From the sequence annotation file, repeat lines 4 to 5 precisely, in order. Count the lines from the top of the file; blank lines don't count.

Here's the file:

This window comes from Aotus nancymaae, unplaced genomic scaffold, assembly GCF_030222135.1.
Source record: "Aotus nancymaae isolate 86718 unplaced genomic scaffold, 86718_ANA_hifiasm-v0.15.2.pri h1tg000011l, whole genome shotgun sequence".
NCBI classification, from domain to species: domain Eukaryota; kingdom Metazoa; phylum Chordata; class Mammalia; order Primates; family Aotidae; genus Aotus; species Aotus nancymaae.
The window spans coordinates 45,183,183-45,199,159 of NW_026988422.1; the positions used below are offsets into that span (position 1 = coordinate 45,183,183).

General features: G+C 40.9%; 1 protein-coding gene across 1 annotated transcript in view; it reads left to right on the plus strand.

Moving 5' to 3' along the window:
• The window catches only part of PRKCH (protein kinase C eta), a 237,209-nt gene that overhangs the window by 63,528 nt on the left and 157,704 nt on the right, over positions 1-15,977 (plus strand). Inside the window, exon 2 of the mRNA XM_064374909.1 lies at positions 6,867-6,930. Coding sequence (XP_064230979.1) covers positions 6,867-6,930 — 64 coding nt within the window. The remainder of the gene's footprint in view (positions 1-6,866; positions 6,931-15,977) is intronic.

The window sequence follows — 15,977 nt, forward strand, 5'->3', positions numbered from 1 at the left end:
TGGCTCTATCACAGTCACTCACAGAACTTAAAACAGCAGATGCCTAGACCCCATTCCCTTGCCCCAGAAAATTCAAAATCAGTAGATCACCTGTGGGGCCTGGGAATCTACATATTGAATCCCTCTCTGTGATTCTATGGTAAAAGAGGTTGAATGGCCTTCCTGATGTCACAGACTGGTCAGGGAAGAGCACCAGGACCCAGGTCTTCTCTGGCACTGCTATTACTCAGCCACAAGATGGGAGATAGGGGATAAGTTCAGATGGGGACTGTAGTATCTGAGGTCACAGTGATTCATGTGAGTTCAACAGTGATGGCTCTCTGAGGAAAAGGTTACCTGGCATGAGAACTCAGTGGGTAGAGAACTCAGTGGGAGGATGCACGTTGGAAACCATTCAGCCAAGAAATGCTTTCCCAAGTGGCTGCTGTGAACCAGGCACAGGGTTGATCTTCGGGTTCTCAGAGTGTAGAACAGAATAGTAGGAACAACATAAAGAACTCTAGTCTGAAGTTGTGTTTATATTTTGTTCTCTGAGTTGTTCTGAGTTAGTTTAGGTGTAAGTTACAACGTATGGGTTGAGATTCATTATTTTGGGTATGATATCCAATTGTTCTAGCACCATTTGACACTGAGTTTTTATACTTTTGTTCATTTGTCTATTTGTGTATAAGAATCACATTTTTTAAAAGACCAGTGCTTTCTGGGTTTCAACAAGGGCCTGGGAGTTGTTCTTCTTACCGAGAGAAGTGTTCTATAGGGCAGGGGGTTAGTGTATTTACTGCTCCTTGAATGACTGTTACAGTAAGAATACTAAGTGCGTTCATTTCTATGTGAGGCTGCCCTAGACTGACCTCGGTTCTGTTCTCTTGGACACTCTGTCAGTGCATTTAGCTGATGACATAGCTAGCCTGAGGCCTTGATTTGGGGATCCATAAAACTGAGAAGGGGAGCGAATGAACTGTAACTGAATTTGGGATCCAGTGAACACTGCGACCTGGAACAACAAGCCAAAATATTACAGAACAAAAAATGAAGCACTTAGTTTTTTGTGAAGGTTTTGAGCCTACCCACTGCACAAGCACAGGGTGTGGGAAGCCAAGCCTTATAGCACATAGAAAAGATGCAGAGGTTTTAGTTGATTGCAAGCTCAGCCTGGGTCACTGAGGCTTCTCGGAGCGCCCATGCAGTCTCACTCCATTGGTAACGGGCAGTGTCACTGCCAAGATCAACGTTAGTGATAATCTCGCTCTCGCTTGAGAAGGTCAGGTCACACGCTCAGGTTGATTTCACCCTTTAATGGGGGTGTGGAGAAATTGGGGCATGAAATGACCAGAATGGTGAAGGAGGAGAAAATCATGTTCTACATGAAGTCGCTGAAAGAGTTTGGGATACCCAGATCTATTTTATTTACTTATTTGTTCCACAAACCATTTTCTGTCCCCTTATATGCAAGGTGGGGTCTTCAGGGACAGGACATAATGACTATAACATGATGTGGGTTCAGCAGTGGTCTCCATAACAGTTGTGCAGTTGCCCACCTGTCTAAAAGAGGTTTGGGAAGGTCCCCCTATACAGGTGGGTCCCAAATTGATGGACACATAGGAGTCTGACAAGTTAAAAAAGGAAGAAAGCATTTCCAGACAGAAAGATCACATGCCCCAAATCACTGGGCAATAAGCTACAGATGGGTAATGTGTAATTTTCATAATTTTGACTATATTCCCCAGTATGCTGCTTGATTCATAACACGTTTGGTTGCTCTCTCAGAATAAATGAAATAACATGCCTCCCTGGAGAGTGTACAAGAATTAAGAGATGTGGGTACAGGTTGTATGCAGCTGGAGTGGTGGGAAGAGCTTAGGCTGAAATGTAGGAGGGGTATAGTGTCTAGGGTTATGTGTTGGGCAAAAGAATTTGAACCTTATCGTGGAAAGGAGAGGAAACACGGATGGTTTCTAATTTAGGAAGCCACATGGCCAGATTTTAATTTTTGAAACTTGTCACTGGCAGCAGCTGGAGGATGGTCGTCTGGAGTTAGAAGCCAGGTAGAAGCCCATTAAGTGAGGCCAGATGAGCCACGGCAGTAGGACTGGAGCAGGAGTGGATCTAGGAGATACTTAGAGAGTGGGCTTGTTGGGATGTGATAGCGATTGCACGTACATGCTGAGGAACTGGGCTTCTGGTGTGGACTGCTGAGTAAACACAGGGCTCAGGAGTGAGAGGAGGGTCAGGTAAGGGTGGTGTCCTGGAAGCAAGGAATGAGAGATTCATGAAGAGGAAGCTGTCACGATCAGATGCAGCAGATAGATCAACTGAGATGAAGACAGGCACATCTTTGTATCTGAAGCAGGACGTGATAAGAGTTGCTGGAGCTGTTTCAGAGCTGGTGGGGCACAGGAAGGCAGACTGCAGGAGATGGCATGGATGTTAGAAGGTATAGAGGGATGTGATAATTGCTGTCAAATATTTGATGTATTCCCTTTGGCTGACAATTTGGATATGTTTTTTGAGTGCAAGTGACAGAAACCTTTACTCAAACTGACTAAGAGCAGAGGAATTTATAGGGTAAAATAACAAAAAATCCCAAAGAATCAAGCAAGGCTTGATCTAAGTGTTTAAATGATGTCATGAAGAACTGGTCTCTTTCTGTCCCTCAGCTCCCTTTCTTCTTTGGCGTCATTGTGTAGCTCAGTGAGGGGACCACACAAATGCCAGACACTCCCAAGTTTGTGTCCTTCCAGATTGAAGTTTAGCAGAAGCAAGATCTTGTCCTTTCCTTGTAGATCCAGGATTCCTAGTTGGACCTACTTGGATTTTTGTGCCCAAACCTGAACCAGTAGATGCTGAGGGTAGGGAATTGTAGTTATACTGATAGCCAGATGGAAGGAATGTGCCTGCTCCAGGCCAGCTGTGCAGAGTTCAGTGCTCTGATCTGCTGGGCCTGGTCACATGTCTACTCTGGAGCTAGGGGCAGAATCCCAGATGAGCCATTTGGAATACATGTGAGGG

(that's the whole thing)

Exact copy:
The window spans coordinates 45,183,183-45,199,159 of NW_026988422.1; the positions used below are offsets into that span (position 1 = coordinate 45,183,183).

General features: G+C 40.9%; 1 protein-coding gene across 1 annotated transcript in view; it reads left to right on the plus strand.